WHY EAT WILD?

"In wildness is the preservation of the world." -H.D. Thoreau

Why eat from the wild? The answer is obvious to anyone who has felt the emotional uplift from the weight of a basket brimming with morel mushrooms, the earthy-sweet scent of digging Sassafras roots, or the heavy pulsing of a fish testing the limits of your fly rod.
There are a million reasons to eat wild, to get dirty, to taste fresh food. It is here where we connect to the Earth, our Ancestral past, immediate present and hope for a healthy future...

"Nothing else can build such awareness as surely and powerfully as practicing the ancient ecological art of humankind - foraging. It is not observation of, but rather participation in the phenomena of Nature that brings us to our greatest understanding of our place in the mosaic of life."
-Samuel Thayer The Forager's Harvest



Foraging in the Tip of the Mitten!

Monday, September 26, 2011

Gravlax: Scandinavian Charcuterie


This dish always makes me think of the rugged North Atlantic Coast, thick woolen sweaters, and old tobacco pipes smoldering over mended nets. Of heavy night winds, wooden boats and superstitions of the sea. It's deliciousness and simplicity is unparalleled.

Nannyberries!



Despite it's conspicuous nature, Nannyberry (Viburnum lentago) remains a mostly overlooked shrub, a hidden treasure of the Midwest and one of autumn's finest wild fruits.
I cannot go anywhere with open wildlands around here and not spot Nannyberry bushes. If you've ever snooped through scrubland in search of Partridge, Cottontails or Woodcock, you've doubtlessly walked amongst these small fruit trees. Anyone driving down a road has passed them and yet I know few people who know what they are and even fewer who eat them. This is truly a shame for they taste nothing like anything you can get at the store. I catch hints of banana, prunes, raisins and even a slight "holiday spice," all with a distinctive and unique Nannyberry flavor.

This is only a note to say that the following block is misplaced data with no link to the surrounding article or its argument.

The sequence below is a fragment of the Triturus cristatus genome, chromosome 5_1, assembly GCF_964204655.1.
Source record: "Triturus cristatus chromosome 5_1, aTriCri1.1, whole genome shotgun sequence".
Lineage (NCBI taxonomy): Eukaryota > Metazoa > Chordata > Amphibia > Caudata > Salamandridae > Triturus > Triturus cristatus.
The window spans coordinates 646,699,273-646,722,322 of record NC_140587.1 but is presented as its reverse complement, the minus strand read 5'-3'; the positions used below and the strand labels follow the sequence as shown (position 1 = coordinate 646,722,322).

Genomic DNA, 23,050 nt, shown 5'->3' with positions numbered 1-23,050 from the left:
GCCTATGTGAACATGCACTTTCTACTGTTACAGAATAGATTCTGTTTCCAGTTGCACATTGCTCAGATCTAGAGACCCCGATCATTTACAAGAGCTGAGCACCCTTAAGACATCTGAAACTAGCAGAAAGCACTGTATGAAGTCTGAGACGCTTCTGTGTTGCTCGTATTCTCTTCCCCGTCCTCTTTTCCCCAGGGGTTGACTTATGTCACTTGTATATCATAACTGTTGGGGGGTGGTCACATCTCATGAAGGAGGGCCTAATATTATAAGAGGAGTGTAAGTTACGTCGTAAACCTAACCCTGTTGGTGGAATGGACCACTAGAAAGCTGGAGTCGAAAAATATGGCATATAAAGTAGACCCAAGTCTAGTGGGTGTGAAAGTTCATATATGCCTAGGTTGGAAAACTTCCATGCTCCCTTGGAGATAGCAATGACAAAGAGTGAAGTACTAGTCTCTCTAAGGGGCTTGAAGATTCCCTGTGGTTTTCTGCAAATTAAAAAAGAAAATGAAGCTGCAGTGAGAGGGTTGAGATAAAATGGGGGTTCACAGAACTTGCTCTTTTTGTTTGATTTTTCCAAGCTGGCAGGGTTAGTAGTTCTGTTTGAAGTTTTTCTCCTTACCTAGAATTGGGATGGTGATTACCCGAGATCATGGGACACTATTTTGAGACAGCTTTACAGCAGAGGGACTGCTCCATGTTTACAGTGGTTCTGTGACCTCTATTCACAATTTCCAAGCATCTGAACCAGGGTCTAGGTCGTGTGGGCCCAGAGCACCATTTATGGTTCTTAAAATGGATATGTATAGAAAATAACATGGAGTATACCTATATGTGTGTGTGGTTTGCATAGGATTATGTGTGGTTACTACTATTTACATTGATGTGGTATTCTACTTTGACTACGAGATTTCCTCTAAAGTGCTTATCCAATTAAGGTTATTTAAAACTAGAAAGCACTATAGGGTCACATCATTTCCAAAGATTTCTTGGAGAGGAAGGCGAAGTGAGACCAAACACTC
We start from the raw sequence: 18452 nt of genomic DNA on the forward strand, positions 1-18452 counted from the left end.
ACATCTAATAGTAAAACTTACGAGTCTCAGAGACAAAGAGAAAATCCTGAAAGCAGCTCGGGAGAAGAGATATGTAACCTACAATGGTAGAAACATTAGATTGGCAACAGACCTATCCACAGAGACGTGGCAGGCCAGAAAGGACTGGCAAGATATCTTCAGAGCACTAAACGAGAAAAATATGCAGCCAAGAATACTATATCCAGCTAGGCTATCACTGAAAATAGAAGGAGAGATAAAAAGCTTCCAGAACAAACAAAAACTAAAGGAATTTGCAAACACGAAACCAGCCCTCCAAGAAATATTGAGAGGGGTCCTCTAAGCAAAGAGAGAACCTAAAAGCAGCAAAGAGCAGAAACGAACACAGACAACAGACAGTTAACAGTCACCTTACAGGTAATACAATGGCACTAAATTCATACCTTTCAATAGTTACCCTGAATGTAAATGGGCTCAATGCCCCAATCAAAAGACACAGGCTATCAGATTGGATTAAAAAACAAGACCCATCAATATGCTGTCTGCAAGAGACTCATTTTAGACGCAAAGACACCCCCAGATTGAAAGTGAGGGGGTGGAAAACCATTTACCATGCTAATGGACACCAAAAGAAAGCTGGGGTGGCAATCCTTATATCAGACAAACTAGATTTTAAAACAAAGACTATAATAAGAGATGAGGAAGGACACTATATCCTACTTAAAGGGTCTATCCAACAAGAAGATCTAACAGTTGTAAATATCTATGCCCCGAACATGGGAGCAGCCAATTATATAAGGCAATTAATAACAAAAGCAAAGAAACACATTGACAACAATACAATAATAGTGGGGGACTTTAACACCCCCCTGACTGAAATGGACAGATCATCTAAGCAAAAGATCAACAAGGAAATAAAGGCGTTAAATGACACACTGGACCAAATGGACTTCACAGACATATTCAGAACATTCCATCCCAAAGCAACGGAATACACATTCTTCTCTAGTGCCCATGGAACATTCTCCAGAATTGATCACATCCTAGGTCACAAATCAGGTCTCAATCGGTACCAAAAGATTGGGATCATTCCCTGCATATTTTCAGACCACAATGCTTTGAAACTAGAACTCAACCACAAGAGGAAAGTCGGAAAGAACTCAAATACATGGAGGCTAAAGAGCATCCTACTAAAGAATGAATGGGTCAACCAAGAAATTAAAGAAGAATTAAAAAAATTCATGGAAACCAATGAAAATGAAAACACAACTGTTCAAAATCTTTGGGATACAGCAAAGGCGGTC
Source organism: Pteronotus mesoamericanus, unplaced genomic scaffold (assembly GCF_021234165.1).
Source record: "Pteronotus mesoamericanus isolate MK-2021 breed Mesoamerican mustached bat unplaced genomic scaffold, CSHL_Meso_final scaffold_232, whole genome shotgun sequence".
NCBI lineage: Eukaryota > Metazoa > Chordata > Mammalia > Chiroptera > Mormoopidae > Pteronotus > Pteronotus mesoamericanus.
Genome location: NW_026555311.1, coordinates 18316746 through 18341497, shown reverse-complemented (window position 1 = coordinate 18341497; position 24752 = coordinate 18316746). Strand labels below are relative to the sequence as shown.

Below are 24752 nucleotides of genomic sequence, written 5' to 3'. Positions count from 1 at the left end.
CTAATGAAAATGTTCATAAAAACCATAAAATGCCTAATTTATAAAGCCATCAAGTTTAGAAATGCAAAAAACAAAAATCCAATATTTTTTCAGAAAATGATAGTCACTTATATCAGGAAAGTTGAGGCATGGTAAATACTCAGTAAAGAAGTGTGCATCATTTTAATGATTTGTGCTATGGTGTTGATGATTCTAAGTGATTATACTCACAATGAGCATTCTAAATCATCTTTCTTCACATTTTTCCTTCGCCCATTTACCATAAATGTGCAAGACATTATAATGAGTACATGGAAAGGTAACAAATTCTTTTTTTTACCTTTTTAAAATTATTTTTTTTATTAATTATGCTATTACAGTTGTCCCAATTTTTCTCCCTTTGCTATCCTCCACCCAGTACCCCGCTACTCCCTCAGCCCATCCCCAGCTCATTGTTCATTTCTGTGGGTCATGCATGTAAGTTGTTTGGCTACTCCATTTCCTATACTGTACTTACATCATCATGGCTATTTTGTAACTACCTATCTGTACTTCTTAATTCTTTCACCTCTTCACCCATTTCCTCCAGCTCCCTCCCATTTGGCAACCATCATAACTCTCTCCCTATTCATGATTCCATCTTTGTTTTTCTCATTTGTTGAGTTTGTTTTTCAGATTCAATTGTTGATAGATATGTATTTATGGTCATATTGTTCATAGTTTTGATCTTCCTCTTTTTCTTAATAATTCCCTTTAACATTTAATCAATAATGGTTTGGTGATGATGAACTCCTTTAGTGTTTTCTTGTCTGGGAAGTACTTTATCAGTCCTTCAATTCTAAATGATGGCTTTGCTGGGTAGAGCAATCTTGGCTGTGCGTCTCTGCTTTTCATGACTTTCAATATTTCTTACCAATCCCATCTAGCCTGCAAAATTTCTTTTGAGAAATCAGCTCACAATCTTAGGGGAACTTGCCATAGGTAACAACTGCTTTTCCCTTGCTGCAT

Thursday, September 22, 2011

Autumnberry Harvest and Picnic Potluck


Date and Time: Saturday, October 8th, 4pm
Location: Raven's Roost Farm
Cost: FREE

Join the Martha Wagbo Farm and Education Center for our monthly potluck program! This October, WEEDS (the Wagbo foraging group) will host the event. Activities begin at 4pm with a journey into the world of autumnberries. Autumnberry (aka Autumn olive) is a common invasive shrub throughout the United States, but few realize the berries are edible and choice! Come join us in this forager's foray and learn how to identify, harvest and prepare this delicious fruit.

When everyone's worked up an appetite we will start our picnic potluck! Bring a dish to pass if you can, but it's not required to attend. But please bring your own plate, bowl, utensils, and a chair if you'd like a seat. (We will have some on hand, but not enough for everyone!) Berry pickin' will resume until folks have enough; there will be plenty for all.

Raven's Roost Farm is located at 2398 Vandermark Road in Bellaire. For directions, see Google Maps